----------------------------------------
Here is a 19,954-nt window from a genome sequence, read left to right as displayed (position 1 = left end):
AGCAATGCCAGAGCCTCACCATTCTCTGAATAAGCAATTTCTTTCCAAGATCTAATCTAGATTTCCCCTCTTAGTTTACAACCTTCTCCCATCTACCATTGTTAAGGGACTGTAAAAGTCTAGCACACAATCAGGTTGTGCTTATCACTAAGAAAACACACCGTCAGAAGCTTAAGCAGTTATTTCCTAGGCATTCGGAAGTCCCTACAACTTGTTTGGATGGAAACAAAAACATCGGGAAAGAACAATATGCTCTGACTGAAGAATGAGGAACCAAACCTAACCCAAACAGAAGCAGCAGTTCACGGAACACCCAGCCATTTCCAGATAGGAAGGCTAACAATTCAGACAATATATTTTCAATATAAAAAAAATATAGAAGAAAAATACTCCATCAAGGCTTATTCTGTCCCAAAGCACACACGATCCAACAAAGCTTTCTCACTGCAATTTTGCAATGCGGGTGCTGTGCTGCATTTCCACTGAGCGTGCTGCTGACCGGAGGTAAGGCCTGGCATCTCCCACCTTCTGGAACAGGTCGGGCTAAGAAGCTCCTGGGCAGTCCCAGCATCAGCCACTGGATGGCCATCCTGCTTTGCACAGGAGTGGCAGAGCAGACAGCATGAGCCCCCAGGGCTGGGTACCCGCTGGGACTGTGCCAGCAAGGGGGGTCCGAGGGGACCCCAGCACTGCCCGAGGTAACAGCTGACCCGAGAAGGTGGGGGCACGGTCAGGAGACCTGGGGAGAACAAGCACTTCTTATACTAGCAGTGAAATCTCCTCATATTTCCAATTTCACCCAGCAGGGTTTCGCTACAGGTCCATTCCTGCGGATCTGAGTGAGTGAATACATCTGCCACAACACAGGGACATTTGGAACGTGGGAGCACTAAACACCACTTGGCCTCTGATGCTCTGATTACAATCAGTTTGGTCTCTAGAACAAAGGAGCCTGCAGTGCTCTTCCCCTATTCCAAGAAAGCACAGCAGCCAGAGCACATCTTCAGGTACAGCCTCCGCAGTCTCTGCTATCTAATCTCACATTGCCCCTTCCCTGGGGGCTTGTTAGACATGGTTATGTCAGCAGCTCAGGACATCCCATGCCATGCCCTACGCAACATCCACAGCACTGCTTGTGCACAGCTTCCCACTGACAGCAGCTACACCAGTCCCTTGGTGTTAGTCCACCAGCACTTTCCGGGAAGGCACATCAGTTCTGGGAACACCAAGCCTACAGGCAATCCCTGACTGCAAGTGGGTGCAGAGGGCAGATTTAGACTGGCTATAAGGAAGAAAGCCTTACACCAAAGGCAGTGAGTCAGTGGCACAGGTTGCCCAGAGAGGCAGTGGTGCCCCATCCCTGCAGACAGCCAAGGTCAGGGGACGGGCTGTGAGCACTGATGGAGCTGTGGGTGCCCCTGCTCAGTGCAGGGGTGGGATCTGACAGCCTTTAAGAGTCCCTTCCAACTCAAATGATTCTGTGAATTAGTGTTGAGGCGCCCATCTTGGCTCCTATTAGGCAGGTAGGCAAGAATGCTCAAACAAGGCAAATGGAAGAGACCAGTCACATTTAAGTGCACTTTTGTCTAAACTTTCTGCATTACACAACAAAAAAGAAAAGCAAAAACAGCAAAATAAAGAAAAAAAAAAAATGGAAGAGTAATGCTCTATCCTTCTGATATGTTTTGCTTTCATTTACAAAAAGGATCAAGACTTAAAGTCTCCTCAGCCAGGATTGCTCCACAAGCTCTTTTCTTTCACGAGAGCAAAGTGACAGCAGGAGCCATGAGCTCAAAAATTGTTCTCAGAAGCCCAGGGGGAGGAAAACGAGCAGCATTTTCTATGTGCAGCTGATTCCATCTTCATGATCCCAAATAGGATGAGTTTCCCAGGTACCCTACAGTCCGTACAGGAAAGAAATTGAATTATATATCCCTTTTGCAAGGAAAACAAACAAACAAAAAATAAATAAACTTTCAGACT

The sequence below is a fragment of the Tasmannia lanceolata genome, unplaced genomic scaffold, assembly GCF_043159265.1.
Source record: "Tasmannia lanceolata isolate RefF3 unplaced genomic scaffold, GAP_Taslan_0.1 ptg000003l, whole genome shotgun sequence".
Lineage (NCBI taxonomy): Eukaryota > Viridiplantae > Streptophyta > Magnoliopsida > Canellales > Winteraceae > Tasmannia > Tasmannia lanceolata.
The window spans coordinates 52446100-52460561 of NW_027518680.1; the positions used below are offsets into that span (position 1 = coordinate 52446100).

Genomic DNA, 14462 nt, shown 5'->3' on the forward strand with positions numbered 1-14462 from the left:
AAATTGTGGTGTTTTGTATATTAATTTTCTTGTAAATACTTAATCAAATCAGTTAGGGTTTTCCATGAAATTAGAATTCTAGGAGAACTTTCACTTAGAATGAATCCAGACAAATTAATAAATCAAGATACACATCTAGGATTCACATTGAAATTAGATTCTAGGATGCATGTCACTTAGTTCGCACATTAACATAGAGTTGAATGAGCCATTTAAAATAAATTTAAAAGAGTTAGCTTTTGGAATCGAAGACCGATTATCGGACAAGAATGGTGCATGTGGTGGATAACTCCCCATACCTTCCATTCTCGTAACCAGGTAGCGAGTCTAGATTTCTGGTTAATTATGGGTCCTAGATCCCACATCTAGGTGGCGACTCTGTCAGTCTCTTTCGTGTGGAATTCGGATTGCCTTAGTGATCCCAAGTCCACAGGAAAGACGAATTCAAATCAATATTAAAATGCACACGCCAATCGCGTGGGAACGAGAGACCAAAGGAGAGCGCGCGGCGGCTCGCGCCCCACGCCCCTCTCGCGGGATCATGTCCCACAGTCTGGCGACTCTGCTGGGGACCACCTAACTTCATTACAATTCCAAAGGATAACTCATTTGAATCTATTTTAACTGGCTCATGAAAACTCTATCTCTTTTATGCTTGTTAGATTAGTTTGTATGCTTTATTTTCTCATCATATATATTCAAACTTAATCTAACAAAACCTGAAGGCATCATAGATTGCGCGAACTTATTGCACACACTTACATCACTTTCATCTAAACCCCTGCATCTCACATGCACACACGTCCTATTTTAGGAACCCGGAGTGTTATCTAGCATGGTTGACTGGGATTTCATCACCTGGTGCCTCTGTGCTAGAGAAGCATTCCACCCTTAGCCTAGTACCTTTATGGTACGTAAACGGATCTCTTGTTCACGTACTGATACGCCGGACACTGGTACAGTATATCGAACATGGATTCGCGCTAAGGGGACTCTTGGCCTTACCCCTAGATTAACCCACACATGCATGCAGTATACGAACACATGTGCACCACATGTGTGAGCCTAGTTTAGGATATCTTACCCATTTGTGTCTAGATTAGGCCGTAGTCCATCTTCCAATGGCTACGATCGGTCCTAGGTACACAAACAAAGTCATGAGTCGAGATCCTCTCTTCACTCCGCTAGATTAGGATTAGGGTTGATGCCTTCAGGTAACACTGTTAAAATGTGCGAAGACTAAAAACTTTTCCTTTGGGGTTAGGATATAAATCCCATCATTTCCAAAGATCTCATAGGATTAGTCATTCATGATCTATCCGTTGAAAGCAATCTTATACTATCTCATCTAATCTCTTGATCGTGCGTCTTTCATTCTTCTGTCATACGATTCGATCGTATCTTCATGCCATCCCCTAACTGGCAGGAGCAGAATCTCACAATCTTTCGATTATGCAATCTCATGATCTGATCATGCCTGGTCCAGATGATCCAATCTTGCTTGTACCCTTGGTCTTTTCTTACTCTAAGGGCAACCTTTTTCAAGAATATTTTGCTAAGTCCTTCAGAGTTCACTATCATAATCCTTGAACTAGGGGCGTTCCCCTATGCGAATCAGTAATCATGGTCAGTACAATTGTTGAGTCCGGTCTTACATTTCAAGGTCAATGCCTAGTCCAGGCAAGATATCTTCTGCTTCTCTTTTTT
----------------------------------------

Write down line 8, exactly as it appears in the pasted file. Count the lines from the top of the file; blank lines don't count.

AAATTGTGGTGTTTTGTATATTAATTTTCTTGTAAATACTTAATCAAATCAGTTAGGGTTTTCCATGAAATTAGAATTCTAGGAGAACTTTCACTTAGAATGAATCCAGACAAATTAATAAATCAAGATACACATCTAGGATTCACATTGAAATTAGATTCTAGGATGCATGTCACTTAGTTCGCACATTAACATAGAGTTGAATGAGCCATTTAAAATAAATTTAAAAGAGTTAGCTTTTGGAATCGAAGACCGATTATCGGACAAGAATGGTGCATGTGGTGGATAACTCCCCATACCTTCCATTCTCGTAACCAGGTAGCGAGTCTAGATTTCTGGTTAATTATGGGTCCTAGATCCCACATCTAGGTGGCGACTCTGTCAGTCTCTTTCGTGTGGAATTCGGATTGCCTTAGTGATCCCAAGTCCACAGGAAAGACGAATTCAAATCAATATTAAAATGCACACGCCAATCGCGTGGGAACGAGAGACCAAAGGAGAGCGCGCGGCGGCTCGCGCCCCACGCCCCTCTCGCGGGATCATGTCCCACAGTCTGGCGACTCTGCTGGGGACCACCTAACTTCATTACAATTCCAAAGGATAACTCATTTGAATCTATTTTAACTGGCTCATGAAAACTCTATCTCTTTTATGCTTGTTAGATTAGTTTGTATGCTTTATTTTCTCATCATATATATTCAAACTTAATCTAACAAAACCTGAAGGCATCATAGATTGCGCGAACTTATTGCACACACTTACATCACTTTCATCTAAACCCCTGCATCTCACATGCACACACGTCCTATTTTAGGAACCCGGAGTGTTATCTAGCATGGTTGACTGGGATTTCATCACCTGGTGCCTCTGTGCTAGAGAAGCATTCCACCCTTAGCCTAGTACCTTTATGGTACGTAAACGGATCTCTTGTTCACGTACTGATACGCCGGACACTGGTACAGTATATCGAACATGGATTCGCGCTAAGGGGACTCTTGGCCTTACCCCTAGATTAACCCACACATGCATGCAGTATACGAACACATGTGCACCACATGTGTGAGCCTAGTTTAGGATATCTTACCCATTTGTGTCTAGATTAGGCCGTAGTCCATCTTCCAATGGCTACGATCGGTCCTAGGTACACAAACAAAGTCATGAGTCGAGATCCTCTCTTCACTCCGCTAGATTAGGATTAGGGTTGATGCCTTCAGGTAACACTGTTAAAATGTGCGAAGACTAAAAACTTTTCCTTTGGGGTTAGGATATAAATCCCATCATTTCCAAAGATCTCATAGGATTAGTCATTCATGATCTATCCGTTGAAAGCAATCTTATACTATCTCATCTAATCTCTTGATCGTGCGTCTTTCATTCTTCTGTCATACGATTCGATCGTATCTTCATGCCATCCCCTAACTGGCAGGAGCAGAATCTCACAATCTTTCGATTATGCAATCTCATGATCTGATCATGCCTGGTCCAGATGATCCAATCTTGCTTGTACCCTTGGTCTTTTCTTACTCTAAGGGCAACCTTTTTCAAGAATATTTTGCTAAGTCCTTCAGAGTTCACTATCATAATCCTTGAACTAGGGGCGTTCCCCTATGCGAATCAGTAATCATGGTCAGTACAATTGTTGAGTCCGGTCTTACATTTCAAGGTCAATGCCTAGTCCAGGCAAGATATCTTCTGCTTCTCTTTTTT